Technology ingestion happens now and then. The main reason for discovering a new way or method to work is to decrease human efforts. As humans, our efforts are always driven towards excellence that would increase productivity and make the process simpler than ever before. Various tools, software, and apps we use in day to day life to keep our things managed. But even software app development and deployment needs some toolchain that keeps your source code in a private repository on the cloud, keep track of Task-list, generate reports, can do agile planning, provides an integrated testing solution that would help in the deployment process and that’s where Azure DevOps – Software as a Service (SaaS) platform from Microsoft comes to into picture. The launch of Azure DevOps was around 2018 and hence it is not a newbie in the world of technology. Its origin can be traced using the Visual Studio Team system launched in 2006.

1. What is Azure DevOps?

Azure DevOps is an all-inclusive package offering a wide-ranging service that covers the entire SDLC or Application development life cycle. Let’s see some substantial features of the Azure DevOps:

  • Azure Boards: Allows Work item tracking, Agile planning, Power BI visualization, and similar other reporting tools.
  • Azure Pipelines: Defines CI/CD- Continuous Integration and Continuous deployment process with support for containers and Kubernetes.
  • Azure Repos: Provides full-support for cloud-hosted private repositories.
  • Azure Artifacts: Package management Support for Maven, npm, NuGet and Python package feeds from private or public sources.
  • Azure Test Plans: Provides integrated planning and investigation of testing solutions.

Azure DevOps is the feature-rich mature model offered by Microsoft for businesses to simultaneously manage multiple tasks.

2. What is the Azure Pipeline?

Azure Pipeline is an automated set of processes that helps developers to compile, build, and deploy codes on other computation platforms. It is a continuous delivery tool similar to open source Jenkins or CodeShip. The sole goal of this pipeline is that there is no manual intervention, all the changes are automatically executed in the project. Whenever humans are handling the process, there is a possibility of human errors while doing the same repetitive boring tasks, but with automation, it works seamlessly once it’s configured.

A pipeline is normally broken down into the following categories:

  • Source Control
  • Build Tools
  • Package creation
  • Configuration management
  • Monitoring

This Pipeline can be used with many application types such as Java, Go, Python, JavaScript, Node.js, .Net, C++ and XCode. To use it , you will need a source control to attach with it. Moreover, it supports various source controls such as GitHub, Azure Repos, Bitbucket, Subversion, etc.

This pipeline is based on the strong foundations of CI/CD pipelines which consistently test, build and deploy. They also perform constant deliveries automatically by continuous testing and deploying the codes to the desired targets in the project.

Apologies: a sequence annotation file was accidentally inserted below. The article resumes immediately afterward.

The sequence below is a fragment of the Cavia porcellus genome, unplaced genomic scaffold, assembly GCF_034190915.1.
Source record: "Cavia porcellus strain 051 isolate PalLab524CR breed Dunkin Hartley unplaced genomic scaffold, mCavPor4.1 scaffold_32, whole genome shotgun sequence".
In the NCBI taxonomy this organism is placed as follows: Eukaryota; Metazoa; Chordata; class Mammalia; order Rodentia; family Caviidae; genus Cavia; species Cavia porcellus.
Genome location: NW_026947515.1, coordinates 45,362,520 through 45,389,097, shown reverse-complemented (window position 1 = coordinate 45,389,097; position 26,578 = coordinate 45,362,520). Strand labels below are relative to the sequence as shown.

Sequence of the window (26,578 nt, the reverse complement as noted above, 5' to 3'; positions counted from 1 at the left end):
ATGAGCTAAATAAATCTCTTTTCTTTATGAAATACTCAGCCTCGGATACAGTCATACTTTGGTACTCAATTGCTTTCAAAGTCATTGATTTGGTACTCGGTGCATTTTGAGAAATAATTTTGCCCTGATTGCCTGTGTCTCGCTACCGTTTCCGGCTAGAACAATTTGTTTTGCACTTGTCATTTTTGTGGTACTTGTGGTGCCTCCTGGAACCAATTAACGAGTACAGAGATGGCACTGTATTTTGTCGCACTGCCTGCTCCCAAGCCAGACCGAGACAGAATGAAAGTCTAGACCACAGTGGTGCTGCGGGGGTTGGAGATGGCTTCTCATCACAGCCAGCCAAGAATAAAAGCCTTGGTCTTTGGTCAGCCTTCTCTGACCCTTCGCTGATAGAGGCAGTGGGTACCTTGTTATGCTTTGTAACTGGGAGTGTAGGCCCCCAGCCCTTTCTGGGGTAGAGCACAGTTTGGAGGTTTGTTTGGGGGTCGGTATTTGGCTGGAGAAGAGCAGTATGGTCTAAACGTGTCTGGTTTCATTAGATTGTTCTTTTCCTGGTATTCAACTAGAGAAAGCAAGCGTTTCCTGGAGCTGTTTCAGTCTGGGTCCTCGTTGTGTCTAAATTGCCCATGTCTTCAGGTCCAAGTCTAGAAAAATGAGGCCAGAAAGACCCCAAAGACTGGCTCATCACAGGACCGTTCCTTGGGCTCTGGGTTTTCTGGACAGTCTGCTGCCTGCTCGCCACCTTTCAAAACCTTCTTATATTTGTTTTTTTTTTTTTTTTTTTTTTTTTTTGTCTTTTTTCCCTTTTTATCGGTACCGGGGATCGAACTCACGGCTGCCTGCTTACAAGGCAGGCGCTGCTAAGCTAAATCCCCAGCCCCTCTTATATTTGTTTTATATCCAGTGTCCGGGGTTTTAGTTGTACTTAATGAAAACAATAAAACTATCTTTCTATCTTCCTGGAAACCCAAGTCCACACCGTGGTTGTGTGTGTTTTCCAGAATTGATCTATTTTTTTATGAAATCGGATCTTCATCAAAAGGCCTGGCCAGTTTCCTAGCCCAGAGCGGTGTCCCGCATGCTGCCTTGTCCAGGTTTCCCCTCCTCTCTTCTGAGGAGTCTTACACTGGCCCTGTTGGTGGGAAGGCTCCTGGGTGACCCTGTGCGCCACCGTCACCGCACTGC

Continuous Integration (CI)

Continuous Integration helps to catch the bugs and issues in the early stage of the development cycle when fixing errors is simpler and fast. Developers can check their codes in version-controlled repositories, check-in their code to test and locate errors. The main benefits are:

  • Minor changes are easier to merge in large codes.
  • Easier for big teams to see what each one has been working on.
  • Locate bugs and make them easier to fix.
  • Continuous code compilation and testing.
  • Making the integration process smooth thus improves productivity.

Continuous Delivery (CD)

Continuous Delivery is the process of integrating code with infrastructure, ensuring that all tests are performed and policies are followed, and finally deploying the code into the desired environment.CD helps developers to deliver new features, fix bugs and configure changes reliably and quickly. CD pipeline provides routine deliveries as per configuration or can also be called on-demand. The key benefits are:

  • Decreases risks in releases.
  • Faster delivery of bug fixes and issues.
  • Delivery can be feasible at any scale.

Azure Pipelines provides YAML syntax and a classic interface to setup CI-CD pipelines.

3. Advantages of using Azure DevOps Pipeline:

Azure pipeline includes a variety of elements and when implied with Azure DevOps CI/CD practice, Azure DevOps Pipeline offers many benefits to the user. Some of them are as mentioned below:

  1. Version Control Systems – The first thing you need to do to create an Azure CI/CD pipeline is to put your code in a version control system. Any kind of Git repository including GitHub, Github Enterprise, Subversion, Bitbucket Cloud, and more can help you manage your source code. Developers are also known to leverage it to support Team Foundation Version Control (TFVC).
  2. Programming Languages and types of Application – With the Azure DevOps pipeline, you can use it with most application types and various kinds of programming languages including Javascript, Python, Java, Ruby, PHP, C, C++, and so on. It can be used with any platform like Linux, Windows, and macOS.
  3. Deployment Targets – You can deploy Azure CI/CD pipelines with apps on environments with multiple targets like any On-prem or cloud platform, virtual machines, container registries, Azure services, containers, etc.
  4. Pricing – If you are working on a public project then the Azure DevOps pipeline comes free of charge but in the case of private projects you have to subscribe to its services not before you run up to 1800 minutes of pipeline jobs for free every month.
  5. Progressive Deployment – During the development and testing phase, the Azure DevOps pipeline allows you to set as many stages as you want to control the quality of the project before you have to move on to the next stage. This helps you in accurately pinpointing the bugs and understanding the problems, where they are occurring, and how to solve them. The completely customized deployment controls of the Azure DevOps pipeline not only keep you in the controlling position for your project but also enable you to make deliberate delivery of CI/CD solutions to the client.

4. Define pipelines using YAML syntax

YAML syntax

The pipeline depends on the versioning of the code, similar codes will have a similar branching structure. You can set triggers to start the process when any pull request is accepted. You can trigger the build process and identify issues in integration with your existing codebase.

azure-pipelines.yml can be used to add your pipeline in a YAML file with your application.

These are the high-level steps:

  • Configure Azure Pipeline to use your repository.